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Racial Disparity Among Louisiana’s Sheriffs and Prosecutors

These are the predominantly white male faces of the sheriffs and prosecutors sitting at the top of Louisiana’s criminal justice system in 2023. These positions have significant influence in a state that has, until its recent drop to second place, led the nation – and by extension, the world – with its incarceration rates.

The juxtaposition of the lack of diversity in these roles and Louisiana’s racialized status as one of the United States’ top incarcerators is jarring.

Currently, only four sheriffs and five district attorneys (DAs) in Louisiana are Black out of 64 sheriffs and 42 DAs across the state. This means that although over 33% of Louisiana’s population is Black, just 6% of sheriffs and 12% of state DAs are Black. In a state without term limits on either position, these demographics can also stay in place indefinitely if no one challenges incumbents.

Similarly, only five DAs and one sheriff in Louisiana are women, although over half (51%) of Louisiana’s population is female. In fact, the December 2021 election of Sheriff Susan Hutson marked the first time that the state’s third most populous parish, Orleans Parish, elected a woman – and the first time that the state of Louisiana elected a Black woman – to the role of sheriff.

Although people of color are grossly overrepresented at every point of the criminal justice system in Louisiana, white individuals hold the power to influence Black citizens’ interactions with racial profiling, criminalization, and incarceration. Statewide, Black people constituted 65% of people in Louisiana prisons as of 2022. Since 1983, the total jail population in Louisiana has also increased by 283%, with Black people making up 57% of the state’s jails in 2019.

Clearly, the people with chief roles in Louisiana’s criminal justice system do not reflect the state’s demographic diversity despite research that indicates that diversity in these ranks may increase public safety. Out of Balance aims to expose the lack of diversity in Louisiana’s law enforcement – particularly its sheriffs and DAs – to begin to chart a path toward a system truly representative of the communities it serves, and a culture that produces different outcomes for people of color.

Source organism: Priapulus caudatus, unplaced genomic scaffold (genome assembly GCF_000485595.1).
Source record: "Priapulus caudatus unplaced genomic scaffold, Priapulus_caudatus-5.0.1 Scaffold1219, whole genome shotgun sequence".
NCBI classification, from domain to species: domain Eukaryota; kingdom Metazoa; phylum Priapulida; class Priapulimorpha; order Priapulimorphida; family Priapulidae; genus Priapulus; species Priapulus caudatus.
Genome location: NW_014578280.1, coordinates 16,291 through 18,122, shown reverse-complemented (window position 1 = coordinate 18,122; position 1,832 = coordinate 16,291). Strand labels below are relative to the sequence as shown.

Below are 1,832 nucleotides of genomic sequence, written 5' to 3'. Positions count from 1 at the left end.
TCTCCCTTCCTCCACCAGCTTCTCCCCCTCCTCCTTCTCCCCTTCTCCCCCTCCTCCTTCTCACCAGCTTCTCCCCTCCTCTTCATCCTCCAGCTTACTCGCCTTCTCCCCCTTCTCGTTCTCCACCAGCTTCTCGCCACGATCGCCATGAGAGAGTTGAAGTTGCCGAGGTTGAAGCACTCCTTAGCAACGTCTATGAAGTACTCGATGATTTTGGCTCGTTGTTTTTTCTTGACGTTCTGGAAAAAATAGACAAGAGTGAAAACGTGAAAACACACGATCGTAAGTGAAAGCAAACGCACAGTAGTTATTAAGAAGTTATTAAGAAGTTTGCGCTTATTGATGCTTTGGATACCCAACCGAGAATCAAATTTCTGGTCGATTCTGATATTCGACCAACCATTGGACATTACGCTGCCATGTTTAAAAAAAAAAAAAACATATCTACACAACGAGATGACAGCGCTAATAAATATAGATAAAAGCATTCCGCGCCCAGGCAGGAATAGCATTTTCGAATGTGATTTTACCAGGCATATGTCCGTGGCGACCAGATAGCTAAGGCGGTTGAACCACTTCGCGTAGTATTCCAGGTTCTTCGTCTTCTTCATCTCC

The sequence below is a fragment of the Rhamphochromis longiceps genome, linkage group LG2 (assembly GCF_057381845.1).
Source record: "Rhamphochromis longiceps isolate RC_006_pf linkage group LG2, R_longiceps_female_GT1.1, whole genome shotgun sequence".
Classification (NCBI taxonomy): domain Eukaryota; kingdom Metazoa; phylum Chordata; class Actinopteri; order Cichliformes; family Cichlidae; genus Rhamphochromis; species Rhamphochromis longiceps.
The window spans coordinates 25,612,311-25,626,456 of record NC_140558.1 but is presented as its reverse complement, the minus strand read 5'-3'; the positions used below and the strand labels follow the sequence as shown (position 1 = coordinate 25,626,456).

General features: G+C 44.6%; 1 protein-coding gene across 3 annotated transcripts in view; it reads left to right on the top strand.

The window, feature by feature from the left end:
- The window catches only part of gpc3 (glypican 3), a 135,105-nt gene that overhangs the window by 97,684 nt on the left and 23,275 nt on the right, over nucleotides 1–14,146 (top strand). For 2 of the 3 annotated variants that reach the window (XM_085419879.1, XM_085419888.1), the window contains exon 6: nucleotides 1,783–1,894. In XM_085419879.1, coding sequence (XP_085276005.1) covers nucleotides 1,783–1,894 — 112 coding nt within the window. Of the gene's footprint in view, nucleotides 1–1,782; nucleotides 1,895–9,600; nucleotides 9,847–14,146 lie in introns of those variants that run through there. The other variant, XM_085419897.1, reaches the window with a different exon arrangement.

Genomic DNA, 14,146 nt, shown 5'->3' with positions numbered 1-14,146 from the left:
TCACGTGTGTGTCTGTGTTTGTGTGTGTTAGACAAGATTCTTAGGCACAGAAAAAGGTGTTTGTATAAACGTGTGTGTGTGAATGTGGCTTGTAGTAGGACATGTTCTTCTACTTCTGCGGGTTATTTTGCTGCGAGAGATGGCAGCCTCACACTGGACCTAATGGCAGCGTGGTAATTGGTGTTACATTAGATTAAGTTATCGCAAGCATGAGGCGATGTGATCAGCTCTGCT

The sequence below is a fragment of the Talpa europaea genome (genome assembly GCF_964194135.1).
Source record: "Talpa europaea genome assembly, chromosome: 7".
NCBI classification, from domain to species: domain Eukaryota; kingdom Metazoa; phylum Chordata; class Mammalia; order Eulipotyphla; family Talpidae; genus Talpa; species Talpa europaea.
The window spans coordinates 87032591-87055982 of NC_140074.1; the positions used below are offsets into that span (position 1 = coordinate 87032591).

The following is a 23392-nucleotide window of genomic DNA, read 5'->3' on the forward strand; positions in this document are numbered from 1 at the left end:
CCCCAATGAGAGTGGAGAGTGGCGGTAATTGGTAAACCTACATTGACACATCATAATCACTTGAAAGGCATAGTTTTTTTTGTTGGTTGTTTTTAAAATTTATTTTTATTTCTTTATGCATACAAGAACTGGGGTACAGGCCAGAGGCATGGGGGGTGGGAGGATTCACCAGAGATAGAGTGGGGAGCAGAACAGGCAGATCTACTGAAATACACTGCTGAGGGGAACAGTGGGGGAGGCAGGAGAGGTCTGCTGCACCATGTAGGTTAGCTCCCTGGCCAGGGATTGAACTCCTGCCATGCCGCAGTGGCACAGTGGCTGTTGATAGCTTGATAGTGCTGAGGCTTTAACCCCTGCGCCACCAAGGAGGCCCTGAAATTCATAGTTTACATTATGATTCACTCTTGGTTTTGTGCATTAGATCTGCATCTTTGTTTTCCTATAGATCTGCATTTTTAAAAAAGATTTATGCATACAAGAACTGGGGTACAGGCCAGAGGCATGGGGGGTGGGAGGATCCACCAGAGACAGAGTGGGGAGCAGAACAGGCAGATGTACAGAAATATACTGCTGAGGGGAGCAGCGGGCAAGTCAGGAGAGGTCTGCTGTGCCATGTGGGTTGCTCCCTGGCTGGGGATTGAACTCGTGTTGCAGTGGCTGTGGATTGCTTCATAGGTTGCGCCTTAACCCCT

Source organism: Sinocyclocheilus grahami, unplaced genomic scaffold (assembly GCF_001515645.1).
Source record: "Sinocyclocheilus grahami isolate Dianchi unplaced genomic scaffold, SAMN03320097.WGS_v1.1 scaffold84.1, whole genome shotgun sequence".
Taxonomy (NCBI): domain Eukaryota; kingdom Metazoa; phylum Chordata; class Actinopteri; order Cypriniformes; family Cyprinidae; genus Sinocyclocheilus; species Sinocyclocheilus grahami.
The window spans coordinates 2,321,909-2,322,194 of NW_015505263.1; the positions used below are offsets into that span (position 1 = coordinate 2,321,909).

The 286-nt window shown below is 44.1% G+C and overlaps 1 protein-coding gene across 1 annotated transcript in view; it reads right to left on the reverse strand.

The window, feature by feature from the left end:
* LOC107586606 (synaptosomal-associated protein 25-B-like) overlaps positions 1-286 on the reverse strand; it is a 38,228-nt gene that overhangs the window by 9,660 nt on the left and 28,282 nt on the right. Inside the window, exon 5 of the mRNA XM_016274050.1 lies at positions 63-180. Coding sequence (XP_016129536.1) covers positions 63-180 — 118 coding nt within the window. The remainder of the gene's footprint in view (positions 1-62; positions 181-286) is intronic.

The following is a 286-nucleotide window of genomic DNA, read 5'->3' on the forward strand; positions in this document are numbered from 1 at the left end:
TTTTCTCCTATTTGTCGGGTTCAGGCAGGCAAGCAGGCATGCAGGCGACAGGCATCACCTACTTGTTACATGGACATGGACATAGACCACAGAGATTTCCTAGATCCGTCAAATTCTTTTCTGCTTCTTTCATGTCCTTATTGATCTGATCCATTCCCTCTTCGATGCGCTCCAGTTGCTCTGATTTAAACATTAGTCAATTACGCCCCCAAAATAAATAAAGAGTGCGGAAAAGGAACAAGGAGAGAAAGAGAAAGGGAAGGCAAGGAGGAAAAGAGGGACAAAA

Khadijah Rashad
Khadijah Rashad, a Black woman and 63-year-old native of Lafayette Parish who has spent decades as an activist in Louisiana. (Credit: Daymon Gardner)

A Concerning Pattern of Harm

Concerns with the prevailing law enforcement culture are embodied in the story of Khadijah Rashad, a Black woman and 63-year-old native of Lafayette Parish who has spent decades as an activist in Louisiana. Through her organizing work and local radio show, she has spoken out on various issues concerning the Black communities of Lafayette and New Iberia – from improving educational opportunities to Black girls having pride in wearing their natural hair. However, her most notable advocacy has come in reforming local law enforcement, especially after the 2020 death of her grandson Raymond Bonnette Sr. in the Iberia Parish jail.

Bonnette, a father of four, was arrested for the low-level, nonviolent offense of owing back child support. Only a few days before Bonnette’s scheduled release, Rashad and her family got the shocking phone call informing them that Bonnette had inexplicably taken his life in his jail cell. To this day, the family continues to question whether his death was truly a suicide, or a cover-up by a predominantly white sheriff’s department.

In Rashad’s own words, “Child support should not be a death sentence.”

Bonnette’s death was the latest in a decade-plus pattern of lives lost in the Iberia Parish jail, which established a troubling track record of physical abuse from officers and an inability to care for people with mental illnesses. Only four months after Bonnette’s passing, Mandi Caliz, a 37-year-old mother of five, died in the same jail of drug complications after her arrest for marijuana possession – bringing into question the jail’s ability to provide adequate medical care.